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Name: Title: G.R.

Nos: Link:

NOA, Monique Camille People v. Tamani L-22160 & L-22161 http://www.lawphil.net/judjuris/juri1974/jan1974/gr_l_22160_61_1974.html
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People v. Tamani Facts:

On February 14, 1963, the lower court found Tamani guilty of consummated and attempted murder. On February 25, 1963, Tamani’s counsel received a copy of the decision and consequently filed for a motion for reconsideration on March 1, 1963. It was denied. On July 13, 1963, the lower court sent a denial order to the counsel through his wife via registered mail. On September 10, 1963, the said counsel appealed the lower court’s decision. Then, the appellees argued that the appeal should be dismissed contending that the appeal should have been made up to July 24, 1963 which is the 15 day period of appeal from the date of notice and not from the date of promulgation. Thus, the appellees claimed that the appeal was 2 filed 47 days late. Issue: Whether the 15-day period should commence from the date of promulgation or from the date of notice of the decision. Held: Appeal was dismissed. The 15-day period should commence from the date of promulgation. Ratio: Rule 122 of the Rules of Court provides: SEC. 6. When appeal to be taken.— an appeal must be taken within fifteen (15) days from promulgation or notice of the judgment or order appealed from. This period for perfecting an appeal shall be interrupted from the time a motion for new trial is filed until notice of the order overruling the motion shall have been served upon the defendant or 3 his attorney. The assumption that the fifteen-day period should be counted from February 25, 1963, when a copy of the decision was allegedly served on appellant's counsel by registered mail, is not well-taken. The word "promulgation" in section 6 should be construed as referring to "judgment" while the word "notice" should be construed as referring to "order". That construction is sanctioned by the rule of reddendo singula singulis: "referring each to each; referring each phrase or expression to its appropriate object", or "let each be put in its proper place, that is, the words should be taken distributively". Therefore, when the order denying appellant's motion for reconsideration was served by registered mail on July 13th on appellant's counsel, he had only 1 day within which to file his notice of appeal and not 11 days. Appellant 4 Tamani's notice of appeal, filed on September 10, 1963, was 58 days late.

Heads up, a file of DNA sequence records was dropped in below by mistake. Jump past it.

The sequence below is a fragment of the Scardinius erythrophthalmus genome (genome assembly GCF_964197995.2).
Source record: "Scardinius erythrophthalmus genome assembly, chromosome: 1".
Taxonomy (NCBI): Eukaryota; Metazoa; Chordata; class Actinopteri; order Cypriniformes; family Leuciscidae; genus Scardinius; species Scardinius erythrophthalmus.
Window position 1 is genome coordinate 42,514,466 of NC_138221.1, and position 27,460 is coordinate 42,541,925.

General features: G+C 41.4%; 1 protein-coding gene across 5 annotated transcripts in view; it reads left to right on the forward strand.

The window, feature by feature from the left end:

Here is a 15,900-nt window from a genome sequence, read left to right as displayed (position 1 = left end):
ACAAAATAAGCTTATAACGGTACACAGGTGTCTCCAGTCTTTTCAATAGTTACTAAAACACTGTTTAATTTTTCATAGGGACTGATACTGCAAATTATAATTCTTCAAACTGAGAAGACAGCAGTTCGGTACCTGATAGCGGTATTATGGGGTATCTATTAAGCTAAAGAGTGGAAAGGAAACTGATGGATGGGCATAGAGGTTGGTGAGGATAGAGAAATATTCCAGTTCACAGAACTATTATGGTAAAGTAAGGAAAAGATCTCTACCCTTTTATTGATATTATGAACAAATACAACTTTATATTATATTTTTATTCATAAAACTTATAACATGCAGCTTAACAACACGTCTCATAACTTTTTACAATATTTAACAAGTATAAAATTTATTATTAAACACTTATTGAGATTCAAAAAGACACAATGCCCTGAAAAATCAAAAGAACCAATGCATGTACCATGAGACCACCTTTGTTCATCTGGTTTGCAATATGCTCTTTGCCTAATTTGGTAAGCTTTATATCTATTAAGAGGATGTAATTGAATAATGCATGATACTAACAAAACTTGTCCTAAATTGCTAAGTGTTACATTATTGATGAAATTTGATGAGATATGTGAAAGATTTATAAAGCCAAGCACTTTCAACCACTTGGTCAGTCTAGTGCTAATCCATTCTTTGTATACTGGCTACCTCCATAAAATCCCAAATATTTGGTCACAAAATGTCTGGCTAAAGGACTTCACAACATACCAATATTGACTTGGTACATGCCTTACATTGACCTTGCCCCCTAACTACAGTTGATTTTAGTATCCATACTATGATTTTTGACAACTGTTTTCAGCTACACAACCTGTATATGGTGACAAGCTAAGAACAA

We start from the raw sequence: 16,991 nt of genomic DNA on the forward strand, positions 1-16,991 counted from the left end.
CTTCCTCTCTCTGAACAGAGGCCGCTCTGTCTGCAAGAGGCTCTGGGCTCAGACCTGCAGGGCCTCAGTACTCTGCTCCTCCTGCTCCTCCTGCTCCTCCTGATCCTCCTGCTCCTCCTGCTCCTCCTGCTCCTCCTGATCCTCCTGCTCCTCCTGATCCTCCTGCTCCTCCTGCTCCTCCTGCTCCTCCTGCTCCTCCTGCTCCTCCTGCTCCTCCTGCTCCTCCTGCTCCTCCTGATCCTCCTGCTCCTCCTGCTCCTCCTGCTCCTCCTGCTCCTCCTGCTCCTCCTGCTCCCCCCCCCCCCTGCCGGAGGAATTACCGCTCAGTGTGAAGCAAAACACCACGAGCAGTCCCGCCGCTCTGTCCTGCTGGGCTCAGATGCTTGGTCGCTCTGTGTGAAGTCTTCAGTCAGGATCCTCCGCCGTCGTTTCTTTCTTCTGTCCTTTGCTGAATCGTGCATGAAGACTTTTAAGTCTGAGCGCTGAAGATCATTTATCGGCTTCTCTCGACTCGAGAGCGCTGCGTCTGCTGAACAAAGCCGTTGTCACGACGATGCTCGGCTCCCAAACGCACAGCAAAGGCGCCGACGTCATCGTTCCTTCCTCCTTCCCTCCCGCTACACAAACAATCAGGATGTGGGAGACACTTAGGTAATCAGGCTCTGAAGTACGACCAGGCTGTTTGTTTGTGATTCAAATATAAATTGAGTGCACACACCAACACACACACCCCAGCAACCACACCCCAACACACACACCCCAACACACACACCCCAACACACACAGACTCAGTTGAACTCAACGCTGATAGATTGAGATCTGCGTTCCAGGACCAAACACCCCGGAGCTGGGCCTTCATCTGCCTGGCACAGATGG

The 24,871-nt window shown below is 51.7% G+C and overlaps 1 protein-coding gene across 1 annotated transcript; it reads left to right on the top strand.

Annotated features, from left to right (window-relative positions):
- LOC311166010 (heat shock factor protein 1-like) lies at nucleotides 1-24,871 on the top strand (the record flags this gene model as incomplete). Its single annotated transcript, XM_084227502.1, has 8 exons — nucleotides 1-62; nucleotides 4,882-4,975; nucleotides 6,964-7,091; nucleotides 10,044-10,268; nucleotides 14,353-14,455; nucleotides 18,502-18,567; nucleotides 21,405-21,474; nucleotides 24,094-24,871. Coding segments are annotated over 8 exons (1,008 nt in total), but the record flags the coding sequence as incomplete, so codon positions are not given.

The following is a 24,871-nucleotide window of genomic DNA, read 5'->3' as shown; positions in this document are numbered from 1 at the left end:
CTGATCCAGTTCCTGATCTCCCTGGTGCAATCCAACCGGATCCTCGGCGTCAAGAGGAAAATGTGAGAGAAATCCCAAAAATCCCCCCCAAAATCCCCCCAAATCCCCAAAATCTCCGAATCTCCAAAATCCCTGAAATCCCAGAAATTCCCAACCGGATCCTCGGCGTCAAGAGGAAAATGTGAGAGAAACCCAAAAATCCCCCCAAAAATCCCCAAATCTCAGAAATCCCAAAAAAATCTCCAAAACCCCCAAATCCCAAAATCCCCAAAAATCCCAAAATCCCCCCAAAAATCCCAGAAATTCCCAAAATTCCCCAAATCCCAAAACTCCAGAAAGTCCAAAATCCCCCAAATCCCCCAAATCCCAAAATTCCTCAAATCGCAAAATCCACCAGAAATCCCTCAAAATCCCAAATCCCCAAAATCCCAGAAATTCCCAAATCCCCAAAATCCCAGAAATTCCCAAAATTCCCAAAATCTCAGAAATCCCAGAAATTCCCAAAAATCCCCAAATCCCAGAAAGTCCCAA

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G.R. Nos. L-22160 & L-22161, January 21, 1974. Id. 3 Rules of Court, Rule 122, § 6. 4 Id. at 1.